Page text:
It’s been way… too… long.
By Dan Gardner and Mike Treff
This is brilliant. I can’t wait to find a project to apply this to.
To capture a user’s attention for the next generation of the web, you’ll need more than just responsive design. You’ll need a responsive philosophy.
Every other week, all my local colleagues meet at a Double Tree conference room to work for a day. The time is usually very productive and I always enjoy the day out of the house to see the people I actually work with. However, I can’t help but feel like I’d relate to this if it was every day.
A year ago, my boss announced that our large New York ad agency would be moving to an open office. After nine years as a senior writer, I was forced to trade in my private office for a seat at a long, shared table. It felt like my boss had ripped off my clothes and left me standing in my skivvies.
Our new, modern Tribeca office was beautifully airy, and yet remarkably oppressive. Nothing was private. On the first day, I took my seat at the table assigned to our creative department, next to a nice woman who I suspect was an air horn in a former life. All day, there was constant shuffling, yelling, and laughing, along with loud music piped through a PA system. As an excessive water drinker, I feared my co-workers were tallying my frequent bathroom trips. At day’s end, I bid adieu to the 12 pairs of eyes I felt judging my 5:04 p.m. departure time. I beelined to the Beats store to purchase their best noise-cancelling headphones in an unmistakably visible neon blue.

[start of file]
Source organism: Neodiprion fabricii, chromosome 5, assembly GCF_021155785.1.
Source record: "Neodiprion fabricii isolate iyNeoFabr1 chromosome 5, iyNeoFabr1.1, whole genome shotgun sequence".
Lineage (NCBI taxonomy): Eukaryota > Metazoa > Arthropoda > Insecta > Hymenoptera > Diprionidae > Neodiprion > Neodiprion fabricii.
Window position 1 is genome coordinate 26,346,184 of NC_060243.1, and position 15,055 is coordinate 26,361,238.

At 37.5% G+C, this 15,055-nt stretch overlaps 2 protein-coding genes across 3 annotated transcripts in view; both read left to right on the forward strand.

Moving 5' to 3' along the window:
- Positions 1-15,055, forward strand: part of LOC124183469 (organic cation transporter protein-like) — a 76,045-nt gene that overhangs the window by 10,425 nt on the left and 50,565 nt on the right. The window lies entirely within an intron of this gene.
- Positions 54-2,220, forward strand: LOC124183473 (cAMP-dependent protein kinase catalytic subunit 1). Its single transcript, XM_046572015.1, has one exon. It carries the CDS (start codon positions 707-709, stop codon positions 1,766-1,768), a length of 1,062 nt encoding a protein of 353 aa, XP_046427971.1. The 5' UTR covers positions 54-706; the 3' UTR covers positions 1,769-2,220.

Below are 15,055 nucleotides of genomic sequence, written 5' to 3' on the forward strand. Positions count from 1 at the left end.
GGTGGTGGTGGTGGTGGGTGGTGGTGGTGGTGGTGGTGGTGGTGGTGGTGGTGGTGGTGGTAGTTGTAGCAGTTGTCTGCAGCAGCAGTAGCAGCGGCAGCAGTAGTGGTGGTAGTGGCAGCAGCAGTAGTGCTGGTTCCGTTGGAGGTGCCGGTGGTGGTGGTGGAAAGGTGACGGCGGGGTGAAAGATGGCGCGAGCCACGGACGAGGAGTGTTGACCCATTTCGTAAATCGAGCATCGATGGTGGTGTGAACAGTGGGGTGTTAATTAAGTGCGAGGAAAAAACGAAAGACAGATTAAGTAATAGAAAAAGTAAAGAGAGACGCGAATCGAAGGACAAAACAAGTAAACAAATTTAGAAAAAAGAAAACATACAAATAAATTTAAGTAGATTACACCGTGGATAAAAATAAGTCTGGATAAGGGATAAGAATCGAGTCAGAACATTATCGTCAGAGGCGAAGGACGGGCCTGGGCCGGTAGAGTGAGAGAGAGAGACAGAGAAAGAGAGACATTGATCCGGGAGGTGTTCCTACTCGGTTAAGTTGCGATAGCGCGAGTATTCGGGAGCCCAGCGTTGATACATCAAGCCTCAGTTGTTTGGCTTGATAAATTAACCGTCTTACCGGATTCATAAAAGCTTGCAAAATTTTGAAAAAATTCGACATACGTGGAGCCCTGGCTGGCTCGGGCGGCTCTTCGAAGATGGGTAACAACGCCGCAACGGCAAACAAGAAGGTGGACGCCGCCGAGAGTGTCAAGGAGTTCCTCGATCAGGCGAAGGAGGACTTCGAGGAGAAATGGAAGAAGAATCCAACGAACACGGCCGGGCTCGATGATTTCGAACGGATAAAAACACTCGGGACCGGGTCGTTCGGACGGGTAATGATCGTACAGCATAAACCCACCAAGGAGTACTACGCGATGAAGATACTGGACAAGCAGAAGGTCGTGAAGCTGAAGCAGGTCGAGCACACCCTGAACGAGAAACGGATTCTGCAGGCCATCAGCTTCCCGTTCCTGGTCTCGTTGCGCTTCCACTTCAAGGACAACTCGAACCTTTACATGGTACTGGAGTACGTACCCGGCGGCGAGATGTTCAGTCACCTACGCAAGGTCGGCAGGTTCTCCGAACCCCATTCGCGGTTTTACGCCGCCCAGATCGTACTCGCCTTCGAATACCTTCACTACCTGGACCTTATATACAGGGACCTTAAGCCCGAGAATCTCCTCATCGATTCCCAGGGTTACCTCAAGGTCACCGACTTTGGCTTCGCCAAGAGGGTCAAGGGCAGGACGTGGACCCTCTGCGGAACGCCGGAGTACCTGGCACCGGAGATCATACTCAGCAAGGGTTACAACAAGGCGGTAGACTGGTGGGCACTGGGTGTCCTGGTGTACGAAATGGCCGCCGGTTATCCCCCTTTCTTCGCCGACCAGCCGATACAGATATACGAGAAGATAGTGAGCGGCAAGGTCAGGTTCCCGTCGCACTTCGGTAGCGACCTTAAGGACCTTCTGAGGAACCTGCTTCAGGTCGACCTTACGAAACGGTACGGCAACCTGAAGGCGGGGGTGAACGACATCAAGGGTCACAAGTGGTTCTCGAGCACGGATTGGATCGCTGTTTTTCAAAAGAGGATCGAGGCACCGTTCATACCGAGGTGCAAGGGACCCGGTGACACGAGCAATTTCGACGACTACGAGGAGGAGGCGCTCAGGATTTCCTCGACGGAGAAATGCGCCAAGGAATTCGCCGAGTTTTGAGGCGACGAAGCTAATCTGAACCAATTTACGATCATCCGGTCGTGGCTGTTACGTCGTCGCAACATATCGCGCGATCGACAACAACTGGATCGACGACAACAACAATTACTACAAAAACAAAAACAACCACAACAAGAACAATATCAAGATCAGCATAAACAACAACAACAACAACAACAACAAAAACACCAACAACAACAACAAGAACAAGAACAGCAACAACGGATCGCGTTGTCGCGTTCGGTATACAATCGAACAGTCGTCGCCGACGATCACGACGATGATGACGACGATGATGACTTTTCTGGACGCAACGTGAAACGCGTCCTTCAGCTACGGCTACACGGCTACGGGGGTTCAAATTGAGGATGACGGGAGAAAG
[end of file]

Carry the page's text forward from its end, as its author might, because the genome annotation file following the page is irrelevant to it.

By J.A. Medders
Mickey Mouse dominants Disney World. He is everywhere. He is nearly omnipresent. You can’t avoid The Mouse. His famous silhouette is on signs, napkins, plates, and trees. As much as people like to think Walt built Disney — Mickey did. Disney World is the house that Mickey built. It’s the House of Mouse.
By Tony Reinke
Many Christians find it difficult to get into a daily habit of Bible reading. So this week John Piper addressed four common causes of Bible neglect in the Christian life, like: “I don’t read my Bible because . . .
By Michel Martin
Why is raising children considered an expensive hobby in this country, and not a thankless and difficult job in the service of the country? And, yes, it is a joy. But make no mistake: It is a job, one that is necessary to the successful functioning of any society, hence the desperation in places like Japan where the birthrate has fallen so low, there aren’t enough people to replace the ones who are dying. And yet, in this country, parenting is a job where training and support are haphazard, expensive and largely left to folklore and chance.